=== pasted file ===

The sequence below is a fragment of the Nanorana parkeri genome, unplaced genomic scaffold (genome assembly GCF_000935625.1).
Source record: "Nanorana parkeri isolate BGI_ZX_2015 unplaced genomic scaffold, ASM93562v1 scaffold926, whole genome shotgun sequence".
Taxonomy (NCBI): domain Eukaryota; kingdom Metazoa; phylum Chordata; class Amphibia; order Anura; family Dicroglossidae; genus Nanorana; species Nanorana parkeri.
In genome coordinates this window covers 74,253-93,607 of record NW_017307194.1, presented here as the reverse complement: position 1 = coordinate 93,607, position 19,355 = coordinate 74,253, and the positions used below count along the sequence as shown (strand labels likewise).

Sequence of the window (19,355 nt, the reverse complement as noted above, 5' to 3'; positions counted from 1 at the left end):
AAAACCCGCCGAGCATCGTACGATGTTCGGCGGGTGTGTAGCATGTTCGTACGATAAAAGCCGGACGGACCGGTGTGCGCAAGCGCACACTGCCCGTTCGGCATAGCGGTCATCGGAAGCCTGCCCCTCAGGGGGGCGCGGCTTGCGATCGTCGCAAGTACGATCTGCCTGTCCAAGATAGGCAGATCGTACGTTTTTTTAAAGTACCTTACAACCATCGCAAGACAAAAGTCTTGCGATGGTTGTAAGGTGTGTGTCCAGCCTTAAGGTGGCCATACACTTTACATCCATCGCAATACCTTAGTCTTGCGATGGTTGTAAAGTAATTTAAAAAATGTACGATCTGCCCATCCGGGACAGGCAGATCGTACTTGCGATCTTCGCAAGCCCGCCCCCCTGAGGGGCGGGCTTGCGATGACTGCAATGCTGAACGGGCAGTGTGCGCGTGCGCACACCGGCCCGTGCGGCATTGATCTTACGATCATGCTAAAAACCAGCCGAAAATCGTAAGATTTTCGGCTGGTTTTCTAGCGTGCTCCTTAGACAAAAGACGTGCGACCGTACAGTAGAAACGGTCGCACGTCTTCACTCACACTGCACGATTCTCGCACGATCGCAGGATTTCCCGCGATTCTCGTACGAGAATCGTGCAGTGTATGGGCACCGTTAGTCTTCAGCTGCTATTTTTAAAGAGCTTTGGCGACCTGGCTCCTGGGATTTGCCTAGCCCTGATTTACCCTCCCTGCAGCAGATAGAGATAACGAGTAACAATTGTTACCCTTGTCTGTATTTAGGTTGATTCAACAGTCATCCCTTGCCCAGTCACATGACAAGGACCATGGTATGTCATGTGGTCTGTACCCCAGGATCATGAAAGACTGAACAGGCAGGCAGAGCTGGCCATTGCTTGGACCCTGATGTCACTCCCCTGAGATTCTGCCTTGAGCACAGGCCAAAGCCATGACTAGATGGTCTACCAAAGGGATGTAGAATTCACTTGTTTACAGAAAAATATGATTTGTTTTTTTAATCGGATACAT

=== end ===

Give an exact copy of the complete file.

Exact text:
The sequence below is a fragment of the Nanorana parkeri genome, unplaced genomic scaffold (genome assembly GCF_000935625.1).
Source record: "Nanorana parkeri isolate BGI_ZX_2015 unplaced genomic scaffold, ASM93562v1 scaffold926, whole genome shotgun sequence".
Taxonomy (NCBI): domain Eukaryota; kingdom Metazoa; phylum Chordata; class Amphibia; order Anura; family Dicroglossidae; genus Nanorana; species Nanorana parkeri.
In genome coordinates this window covers 74,253-93,607 of record NW_017307194.1, presented here as the reverse complement: position 1 = coordinate 93,607, position 19,355 = coordinate 74,253, and the positions used below count along the sequence as shown (strand labels likewise).

Sequence of the window (19,355 nt, the reverse complement as noted above, 5' to 3'; positions counted from 1 at the left end):
AAAACCCGCCGAGCATCGTACGATGTTCGGCGGGTGTGTAGCATGTTCGTACGATAAAAGCCGGACGGACCGGTGTGCGCAAGCGCACACTGCCCGTTCGGCATAGCGGTCATCGGAAGCCTGCCCCTCAGGGGGGCGCGGCTTGCGATCGTCGCAAGTACGATCTGCCTGTCCAAGATAGGCAGATCGTACGTTTTTTTAAAGTACCTTACAACCATCGCAAGACAAAAGTCTTGCGATGGTTGTAAGGTGTGTGTCCAGCCTTAAGGTGGCCATACACTTTACATCCATCGCAATACCTTAGTCTTGCGATGGTTGTAAAGTAATTTAAAAAATGTACGATCTGCCCATCCGGGACAGGCAGATCGTACTTGCGATCTTCGCAAGCCCGCCCCCCTGAGGGGCGGGCTTGCGATGACTGCAATGCTGAACGGGCAGTGTGCGCGTGCGCACACCGGCCCGTGCGGCATTGATCTTACGATCATGCTAAAAACCAGCCGAAAATCGTAAGATTTTCGGCTGGTTTTCTAGCGTGCTCCTTAGACAAAAGACGTGCGACCGTACAGTAGAAACGGTCGCACGTCTTCACTCACACTGCACGATTCTCGCACGATCGCAGGATTTCCCGCGATTCTCGTACGAGAATCGTGCAGTGTATGGGCACCGTTAGTCTTCAGCTGCTATTTTTAAAGAGCTTTGGCGACCTGGCTCCTGGGATTTGCCTAGCCCTGATTTACCCTCCCTGCAGCAGATAGAGATAACGAGTAACAATTGTTACCCTTGTCTGTATTTAGGTTGATTCAACAGTCATCCCTTGCCCAGTCACATGACAAGGACCATGGTATGTCATGTGGTCTGTACCCCAGGATCATGAAAGACTGAACAGGCAGGCAGAGCTGGCCATTGCTTGGACCCTGATGTCACTCCCCTGAGATTCTGCCTTGAGCACAGGCCAAAGCCATGACTAGATGGTCTACCAAAGGGATGTAGAATTCACTTGTTTACAGAAAAATATGATTTGTTTTTTTAATCGGATACAT